• What does XYZ from Sample B tell me? That I’m indistinguishable from half the companies out there (it’s not easy to insult your customer in the first sentence), spending “tons of time” tracking sales tax rates. Not true for me (and I doubt for others); they want more time from me on the phone than I’ve spent in the last 5 years thinking about it. So now not only do I not care, but I peg the writer for a liar and/or a fool.
  • Irina, in Sample C, asks if I want to date her and have a good time.  To her credit, at least she leaves something to my imagination, which offers a chance of escaping the no-man’s land of ‘features and price’ that traps the other two.

This is 101 stuff. These days you can’t just put out a sign saying, “Stuff for sale here; and it’s really good stuff – let me tell you all about it.” You never could get away with just that, truth be told. Yet that’s what the majority of sales and marketing these days boils down to.

As a client/customer, I don’t care if it’s the latest AI-based PE Round Two-financed new app from Israel/Hyderabad/Silicon Valley that does blood tests while pre-emptively snuffing out Russian hackers and getting me Uber-delivered lunch. The only thing I care about is – what problem does this solve for me? Reciting your product’s nifty features does not, repeat not, constitute effective sales, or even marketing.

Drills vs. Holes.  The still-sentient among us with long memories will recall Ted Levitt’s old bit about “people don’t buy drills, they buy holes.” They also don’t buy business cards, they buy impressions. They don’t buy tax compliance software, they buy peace of mind. And they don’t buy Russian girls, they buy – well, to Irina’s credit, she at least engages her customers’ imagination to fill in the blank.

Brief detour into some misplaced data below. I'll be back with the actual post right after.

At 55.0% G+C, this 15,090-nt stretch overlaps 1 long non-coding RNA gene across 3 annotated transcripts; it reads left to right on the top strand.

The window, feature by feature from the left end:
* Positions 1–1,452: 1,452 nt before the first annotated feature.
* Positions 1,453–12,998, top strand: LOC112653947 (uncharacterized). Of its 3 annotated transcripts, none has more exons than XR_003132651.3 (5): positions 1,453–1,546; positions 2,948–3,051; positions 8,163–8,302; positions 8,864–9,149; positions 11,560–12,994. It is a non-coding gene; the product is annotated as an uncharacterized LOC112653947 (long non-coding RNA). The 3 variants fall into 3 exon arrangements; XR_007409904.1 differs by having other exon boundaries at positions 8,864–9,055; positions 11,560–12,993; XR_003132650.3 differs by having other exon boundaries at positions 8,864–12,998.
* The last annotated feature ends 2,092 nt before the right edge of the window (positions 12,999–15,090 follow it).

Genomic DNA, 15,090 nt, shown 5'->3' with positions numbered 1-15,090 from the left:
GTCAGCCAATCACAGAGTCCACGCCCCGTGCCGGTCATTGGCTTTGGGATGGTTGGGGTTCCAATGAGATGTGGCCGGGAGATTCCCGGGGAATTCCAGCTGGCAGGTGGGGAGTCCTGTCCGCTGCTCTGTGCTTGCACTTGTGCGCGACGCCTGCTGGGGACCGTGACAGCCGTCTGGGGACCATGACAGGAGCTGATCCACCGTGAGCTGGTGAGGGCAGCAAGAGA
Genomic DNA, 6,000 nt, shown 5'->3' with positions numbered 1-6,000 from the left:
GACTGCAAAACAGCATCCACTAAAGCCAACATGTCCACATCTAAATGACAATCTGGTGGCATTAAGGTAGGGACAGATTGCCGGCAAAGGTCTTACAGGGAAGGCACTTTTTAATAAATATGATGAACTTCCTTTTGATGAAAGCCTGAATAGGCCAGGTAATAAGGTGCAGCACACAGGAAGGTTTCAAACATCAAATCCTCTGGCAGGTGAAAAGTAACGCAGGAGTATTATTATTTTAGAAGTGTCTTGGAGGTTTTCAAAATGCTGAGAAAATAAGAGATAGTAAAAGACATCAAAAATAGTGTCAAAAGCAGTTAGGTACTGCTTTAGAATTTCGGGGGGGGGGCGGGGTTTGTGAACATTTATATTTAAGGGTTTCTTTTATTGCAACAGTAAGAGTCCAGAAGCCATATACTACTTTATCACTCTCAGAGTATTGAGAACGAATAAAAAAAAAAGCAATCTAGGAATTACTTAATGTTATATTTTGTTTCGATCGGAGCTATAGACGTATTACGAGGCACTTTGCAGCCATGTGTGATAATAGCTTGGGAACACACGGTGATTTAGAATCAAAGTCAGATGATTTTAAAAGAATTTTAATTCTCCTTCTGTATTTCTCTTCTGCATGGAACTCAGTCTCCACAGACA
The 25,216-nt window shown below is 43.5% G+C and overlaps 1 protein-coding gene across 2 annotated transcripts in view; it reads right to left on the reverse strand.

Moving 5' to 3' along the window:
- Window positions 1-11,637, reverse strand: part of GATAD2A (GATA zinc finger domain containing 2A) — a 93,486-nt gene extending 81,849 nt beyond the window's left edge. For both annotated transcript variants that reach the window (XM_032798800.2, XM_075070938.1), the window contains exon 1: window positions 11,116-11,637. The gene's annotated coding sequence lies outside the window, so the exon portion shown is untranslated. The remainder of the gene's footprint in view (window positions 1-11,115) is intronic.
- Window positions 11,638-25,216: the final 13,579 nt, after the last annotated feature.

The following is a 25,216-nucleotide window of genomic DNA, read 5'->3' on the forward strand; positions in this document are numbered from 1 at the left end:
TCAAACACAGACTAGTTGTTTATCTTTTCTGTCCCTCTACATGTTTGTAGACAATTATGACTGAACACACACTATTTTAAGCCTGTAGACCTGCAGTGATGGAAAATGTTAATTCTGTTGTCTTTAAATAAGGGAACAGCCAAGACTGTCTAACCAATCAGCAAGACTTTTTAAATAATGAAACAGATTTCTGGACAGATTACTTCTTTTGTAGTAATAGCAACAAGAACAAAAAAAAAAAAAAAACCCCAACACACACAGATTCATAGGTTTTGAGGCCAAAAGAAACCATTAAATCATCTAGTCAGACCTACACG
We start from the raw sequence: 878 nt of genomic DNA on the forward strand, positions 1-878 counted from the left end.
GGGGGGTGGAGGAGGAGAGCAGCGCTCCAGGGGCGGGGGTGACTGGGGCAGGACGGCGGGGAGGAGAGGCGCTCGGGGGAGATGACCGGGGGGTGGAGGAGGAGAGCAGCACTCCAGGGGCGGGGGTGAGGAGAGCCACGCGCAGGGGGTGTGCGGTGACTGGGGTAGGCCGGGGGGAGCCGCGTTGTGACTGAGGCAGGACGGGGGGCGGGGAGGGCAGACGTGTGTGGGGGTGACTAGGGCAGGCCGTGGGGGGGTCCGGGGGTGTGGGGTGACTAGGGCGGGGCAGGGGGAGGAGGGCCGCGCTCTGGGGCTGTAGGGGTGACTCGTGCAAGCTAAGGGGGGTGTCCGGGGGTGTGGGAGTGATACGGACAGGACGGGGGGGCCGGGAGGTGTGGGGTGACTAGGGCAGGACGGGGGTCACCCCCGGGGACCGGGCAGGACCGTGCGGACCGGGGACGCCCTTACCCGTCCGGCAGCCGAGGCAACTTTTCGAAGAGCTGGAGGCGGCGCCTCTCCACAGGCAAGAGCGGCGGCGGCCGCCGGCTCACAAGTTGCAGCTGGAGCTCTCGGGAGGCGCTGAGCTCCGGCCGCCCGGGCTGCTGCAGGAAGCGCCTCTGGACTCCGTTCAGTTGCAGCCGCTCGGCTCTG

Listing features is simply describing the drill, not the hole.

As my friend @davidabrock points out, this obsession with description is a failing especially noteworthy in the tech industry. This leads to some delicious irony; I’m sure I’m not the only one who gets emails from tech companies telling me about their ability to increase my sales and bottom line via their powerful software, which enables micro-targeting, lead generation, personalization, and the like. Meanwhile, it is clearly aimed at businesses not like mine, clearly the product of a mass emailing, shows no evidence of having micro-defined me in any terms, and clearly impersonal.

If their own dog food is so great, how come they’re not eating it themselves?

The Collateral Damage of Drill-bit Marketing. If you think of your brilliant product as the scarce resource, then you probably think of the customer as the commodity part of the supply/demand equation. The focus becomes on how good we can get at describing ourselves to as many people as possible.

This is of course dead wrong. Properly thought of, the scarce resource is customers, and the commodity is what we’re selling. The right focus is to jointly define a problem, and then help solve it for the customer.